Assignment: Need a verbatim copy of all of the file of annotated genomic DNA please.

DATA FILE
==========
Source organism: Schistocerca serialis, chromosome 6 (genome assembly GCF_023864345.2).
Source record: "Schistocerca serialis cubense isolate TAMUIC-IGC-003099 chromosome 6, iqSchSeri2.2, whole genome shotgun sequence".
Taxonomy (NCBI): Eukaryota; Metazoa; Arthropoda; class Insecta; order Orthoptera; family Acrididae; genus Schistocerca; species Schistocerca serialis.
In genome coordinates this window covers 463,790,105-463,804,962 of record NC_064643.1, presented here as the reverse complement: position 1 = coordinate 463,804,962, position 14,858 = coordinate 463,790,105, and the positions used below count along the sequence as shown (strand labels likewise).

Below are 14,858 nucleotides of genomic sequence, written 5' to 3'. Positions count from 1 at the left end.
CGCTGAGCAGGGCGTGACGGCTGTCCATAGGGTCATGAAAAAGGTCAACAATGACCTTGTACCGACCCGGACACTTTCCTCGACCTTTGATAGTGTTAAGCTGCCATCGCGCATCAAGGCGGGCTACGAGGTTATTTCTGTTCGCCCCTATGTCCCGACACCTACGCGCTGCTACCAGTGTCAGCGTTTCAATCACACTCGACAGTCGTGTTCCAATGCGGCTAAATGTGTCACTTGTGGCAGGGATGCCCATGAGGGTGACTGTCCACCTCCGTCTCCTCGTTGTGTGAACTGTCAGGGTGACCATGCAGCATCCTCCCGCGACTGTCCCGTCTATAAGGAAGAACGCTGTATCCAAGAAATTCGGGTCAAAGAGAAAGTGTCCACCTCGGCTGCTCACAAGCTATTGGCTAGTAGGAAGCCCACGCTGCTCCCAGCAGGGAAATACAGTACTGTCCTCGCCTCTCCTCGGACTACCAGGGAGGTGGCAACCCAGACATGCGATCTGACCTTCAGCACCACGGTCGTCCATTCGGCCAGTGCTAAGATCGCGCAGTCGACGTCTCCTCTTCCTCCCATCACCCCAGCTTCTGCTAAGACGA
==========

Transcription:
Source organism: Schistocerca serialis, chromosome 6 (genome assembly GCF_023864345.2).
Source record: "Schistocerca serialis cubense isolate TAMUIC-IGC-003099 chromosome 6, iqSchSeri2.2, whole genome shotgun sequence".
Taxonomy (NCBI): Eukaryota; Metazoa; Arthropoda; class Insecta; order Orthoptera; family Acrididae; genus Schistocerca; species Schistocerca serialis.
In genome coordinates this window covers 463,790,105-463,804,962 of record NC_064643.1, presented here as the reverse complement: position 1 = coordinate 463,804,962, position 14,858 = coordinate 463,790,105, and the positions used below count along the sequence as shown (strand labels likewise).

Below are 14,858 nucleotides of genomic sequence, written 5' to 3'. Positions count from 1 at the left end.
CGCTGAGCAGGGCGTGACGGCTGTCCATAGGGTCATGAAAAAGGTCAACAATGACCTTGTACCGACCCGGACACTTTCCTCGACCTTTGATAGTGTTAAGCTGCCATCGCGCATCAAGGCGGGCTACGAGGTTATTTCTGTTCGCCCCTATGTCCCGACACCTACGCGCTGCTACCAGTGTCAGCGTTTCAATCACACTCGACAGTCGTGTTCCAATGCGGCTAAATGTGTCACTTGTGGCAGGGATGCCCATGAGGGTGACTGTCCACCTCCGTCTCCTCGTTGTGTGAACTGTCAGGGTGACCATGCAGCATCCTCCCGCGACTGTCCCGTCTATAAGGAAGAACGCTGTATCCAAGAAATTCGGGTCAAAGAGAAAGTGTCCACCTCGGCTGCTCACAAGCTATTGGCTAGTAGGAAGCCCACGCTGCTCCCAGCAGGGAAATACAGTACTGTCCTCGCCTCTCCTCGGACTACCAGGGAGGTGGCAACCCAGACATGCGATCTGACCTTCAGCACCACGGTCGTCCATTCGGCCAGTGCTAAGATCGCGCAGTCGACGTCTCCTCTTCCTCCCATCACCCCAGCTTCTGCTAAGACGA